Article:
E-40 has long paired his music with entrepreneurship. He launched a line of 40 Water energy drinks in 2007, and opened a string of Wingstop franchises in Vallejo and other cities around the 707 area code. He’s also shown a particular affinity for alcohol. The “40” in his moniker refers to a fondness for 40-ounce bottles of malt liquor, and he’s sprinkled wine references into his tracks since 1993’s “Carlos Rossi” – an ode to the jug wine Carlo Rossi. E-40 also became a face of Landy Cognac in 2008.
His move into wine makes geographical sense; his Vallejo stomping grounds are only about 20 minutes from Napa. His mom worked for 14 years at Napa State Hospital.
“Both Vallejo and Napa are (in the) 707 (area code),” Stevens said. “When I was 23 going on 24, me and my wife used to go on the Napa Wine Train all the time. In 1993, I had a song called ‘Practice Lookin’ Hard’ that said instead of work at the oil refinery, I’d rather work in Napa at the winery.”
While his longevity in the music biz and his loyal fan base have certainly contributed to its popularity, Earl Stevens Wines are marketed with everyday consumers in mind. There’s no likeness of E-40 – with his signature bifocals – on the label, and no wording that states “E-40.” The bottle design includes “Earl Stevens” written in a stately font and a regal crest that incorporates the 707 area code.
“The way something looks has a lot to do with your future sales,” Stevens said. “(People) think that just because I’m a rapper, the bottle will have musical notes. But this (bottle) looks like it’s been around for 100 years. Rodney Strong and Kendall-Jackson, those are successful brands. If they can do that, why not Earl Stevens?”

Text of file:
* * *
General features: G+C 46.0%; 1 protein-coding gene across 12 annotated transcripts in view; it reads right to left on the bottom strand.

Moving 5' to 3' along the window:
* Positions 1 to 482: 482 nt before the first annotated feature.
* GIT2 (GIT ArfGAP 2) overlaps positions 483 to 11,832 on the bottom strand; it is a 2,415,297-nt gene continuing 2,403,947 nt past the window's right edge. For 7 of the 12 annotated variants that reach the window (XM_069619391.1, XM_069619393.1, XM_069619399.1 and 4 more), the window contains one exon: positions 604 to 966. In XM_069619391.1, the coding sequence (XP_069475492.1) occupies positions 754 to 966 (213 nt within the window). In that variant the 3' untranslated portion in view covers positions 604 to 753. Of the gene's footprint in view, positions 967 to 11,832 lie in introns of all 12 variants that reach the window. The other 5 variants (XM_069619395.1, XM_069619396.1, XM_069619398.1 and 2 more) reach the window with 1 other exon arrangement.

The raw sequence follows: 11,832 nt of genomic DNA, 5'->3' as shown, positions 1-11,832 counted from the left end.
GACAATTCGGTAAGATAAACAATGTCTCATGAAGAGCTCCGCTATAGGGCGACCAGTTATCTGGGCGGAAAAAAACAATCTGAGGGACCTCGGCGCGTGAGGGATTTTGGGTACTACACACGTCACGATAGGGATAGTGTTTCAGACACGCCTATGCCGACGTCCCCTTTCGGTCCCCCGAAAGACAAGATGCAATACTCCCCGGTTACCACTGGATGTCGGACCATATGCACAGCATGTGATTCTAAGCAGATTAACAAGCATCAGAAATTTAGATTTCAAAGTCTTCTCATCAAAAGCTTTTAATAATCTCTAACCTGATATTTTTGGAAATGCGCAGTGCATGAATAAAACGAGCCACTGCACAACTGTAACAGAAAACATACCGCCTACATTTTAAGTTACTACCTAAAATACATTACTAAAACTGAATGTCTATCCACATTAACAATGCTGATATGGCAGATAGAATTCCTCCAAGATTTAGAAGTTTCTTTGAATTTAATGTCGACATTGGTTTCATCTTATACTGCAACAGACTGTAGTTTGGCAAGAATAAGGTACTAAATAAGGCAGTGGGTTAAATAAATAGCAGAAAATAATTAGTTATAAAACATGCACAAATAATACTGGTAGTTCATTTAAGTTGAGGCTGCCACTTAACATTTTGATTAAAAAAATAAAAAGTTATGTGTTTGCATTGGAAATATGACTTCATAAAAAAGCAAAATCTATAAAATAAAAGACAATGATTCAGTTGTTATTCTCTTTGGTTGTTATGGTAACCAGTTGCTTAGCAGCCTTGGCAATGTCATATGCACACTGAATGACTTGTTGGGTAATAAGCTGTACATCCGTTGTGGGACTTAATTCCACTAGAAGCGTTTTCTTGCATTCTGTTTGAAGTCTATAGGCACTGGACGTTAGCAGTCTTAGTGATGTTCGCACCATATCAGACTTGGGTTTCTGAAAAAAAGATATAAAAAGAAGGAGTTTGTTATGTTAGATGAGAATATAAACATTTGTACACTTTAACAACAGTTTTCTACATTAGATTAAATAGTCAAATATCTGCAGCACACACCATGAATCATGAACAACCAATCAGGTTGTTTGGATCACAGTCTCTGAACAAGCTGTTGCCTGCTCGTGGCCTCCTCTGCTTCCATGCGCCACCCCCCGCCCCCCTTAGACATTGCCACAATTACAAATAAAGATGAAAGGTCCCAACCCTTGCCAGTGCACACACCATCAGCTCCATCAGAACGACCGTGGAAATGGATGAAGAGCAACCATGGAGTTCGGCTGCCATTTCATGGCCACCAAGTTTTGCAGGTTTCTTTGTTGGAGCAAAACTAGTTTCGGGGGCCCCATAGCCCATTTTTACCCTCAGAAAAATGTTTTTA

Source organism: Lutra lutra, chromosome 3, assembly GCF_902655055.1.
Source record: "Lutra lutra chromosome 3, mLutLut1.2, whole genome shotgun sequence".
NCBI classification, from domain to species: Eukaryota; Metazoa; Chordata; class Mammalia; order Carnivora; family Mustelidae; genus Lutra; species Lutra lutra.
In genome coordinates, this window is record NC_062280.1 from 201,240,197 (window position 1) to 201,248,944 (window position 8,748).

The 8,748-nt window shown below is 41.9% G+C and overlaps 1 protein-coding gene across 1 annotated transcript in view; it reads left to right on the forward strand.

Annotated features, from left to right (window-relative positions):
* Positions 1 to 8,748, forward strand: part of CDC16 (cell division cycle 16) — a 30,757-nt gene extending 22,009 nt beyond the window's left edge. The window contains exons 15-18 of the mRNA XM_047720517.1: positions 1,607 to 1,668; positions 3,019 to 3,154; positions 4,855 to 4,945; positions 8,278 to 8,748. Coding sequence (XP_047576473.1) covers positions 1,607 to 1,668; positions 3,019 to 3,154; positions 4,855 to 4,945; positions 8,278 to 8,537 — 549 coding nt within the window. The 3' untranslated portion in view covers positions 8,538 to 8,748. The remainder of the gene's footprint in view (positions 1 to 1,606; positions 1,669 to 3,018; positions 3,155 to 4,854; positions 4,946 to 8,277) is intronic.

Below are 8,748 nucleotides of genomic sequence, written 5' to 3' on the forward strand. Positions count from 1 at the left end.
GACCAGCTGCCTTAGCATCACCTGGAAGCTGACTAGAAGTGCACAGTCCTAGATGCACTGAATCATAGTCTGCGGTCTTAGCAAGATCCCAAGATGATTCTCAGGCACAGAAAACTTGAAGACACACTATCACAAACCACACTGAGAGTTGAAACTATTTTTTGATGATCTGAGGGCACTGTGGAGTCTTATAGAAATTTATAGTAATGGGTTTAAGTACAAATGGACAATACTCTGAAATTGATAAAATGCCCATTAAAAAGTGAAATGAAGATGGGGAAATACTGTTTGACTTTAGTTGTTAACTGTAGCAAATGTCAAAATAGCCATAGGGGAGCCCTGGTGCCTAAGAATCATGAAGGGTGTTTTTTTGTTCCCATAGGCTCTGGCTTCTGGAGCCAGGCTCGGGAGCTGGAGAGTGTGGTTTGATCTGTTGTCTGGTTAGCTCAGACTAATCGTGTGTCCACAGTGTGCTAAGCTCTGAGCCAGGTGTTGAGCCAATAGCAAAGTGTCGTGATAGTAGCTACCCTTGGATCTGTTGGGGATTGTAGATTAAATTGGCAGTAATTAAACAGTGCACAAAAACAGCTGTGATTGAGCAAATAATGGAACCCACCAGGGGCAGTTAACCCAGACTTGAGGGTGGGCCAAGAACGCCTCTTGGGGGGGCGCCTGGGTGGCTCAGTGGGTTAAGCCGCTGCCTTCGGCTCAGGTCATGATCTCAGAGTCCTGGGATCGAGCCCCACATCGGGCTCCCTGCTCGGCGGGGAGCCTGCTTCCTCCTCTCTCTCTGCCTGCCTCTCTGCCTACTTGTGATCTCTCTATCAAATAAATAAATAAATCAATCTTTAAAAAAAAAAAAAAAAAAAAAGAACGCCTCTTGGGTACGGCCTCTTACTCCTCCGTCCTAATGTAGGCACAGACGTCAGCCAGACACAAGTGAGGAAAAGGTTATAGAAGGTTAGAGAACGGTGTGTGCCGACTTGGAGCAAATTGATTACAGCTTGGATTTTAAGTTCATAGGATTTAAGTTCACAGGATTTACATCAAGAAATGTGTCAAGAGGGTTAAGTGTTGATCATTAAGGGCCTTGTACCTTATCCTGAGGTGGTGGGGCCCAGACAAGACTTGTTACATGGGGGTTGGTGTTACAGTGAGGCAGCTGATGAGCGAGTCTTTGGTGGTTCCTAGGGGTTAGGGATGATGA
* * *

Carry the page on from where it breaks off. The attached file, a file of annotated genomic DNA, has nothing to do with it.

The bottle style of Earl Stevens Selections ideally speaks to both his longtime fans as well as to anyone simply looking for an affordable wine. The wines are $9.99 to $15.99.
“A lot of his (fans) were listening to E-40 in 1992, and fast forward 20 years later, those are the same people who are looking for a bottle of wine to take home,” Jam said. “Let’s face it. With so many wine choices, sometimes people just go by … the bottle. There’s name recognition here.”
Earl Stevens Selections were created by Steve Burch, a UC Davis alum who works as a winemaker-for-hire for various projects. Burch developed Mangria, a fortified red wine brand conceived by comedian Adam Carolla, and crafted an upcoming wine for pop singer Michelle Branch.
Burch knows how difficult it is to create a hit wine, even with a celebrity connection, and to compete on supermarket shelves with established brands. But Earl Stevens Selections, he said, has surpassed expectations, with upward of 8,000 cases selling in a month.
“Winemakers dream about that kind of success,” said Burch, who owned the now-defunct Burch Hall Winery in Grass Valley. “I’d be happy to do the kind of sales in five years that (Earl Stevens Selections) has done in six months. It’s absolutely insane, but that’s what makes it fun.”
The next challenge is sustaining those kind of sales. “There’s always a risk of something like this to have a novelty appeal,” Burch said. “My feeling was you might buy the first bottle because it’s Earl, but you’ll buy the second because you like it.”
Burch initially created the wines at Napa-based California Shiners. Production has shifted to DFV Wines, the parent company of Delicato, Gnarly Head and others. With 7 million in annual case sales in 2013, the Manteca-based operation ranked as the country’s eighth-largest wine company by Wine Business Monthly.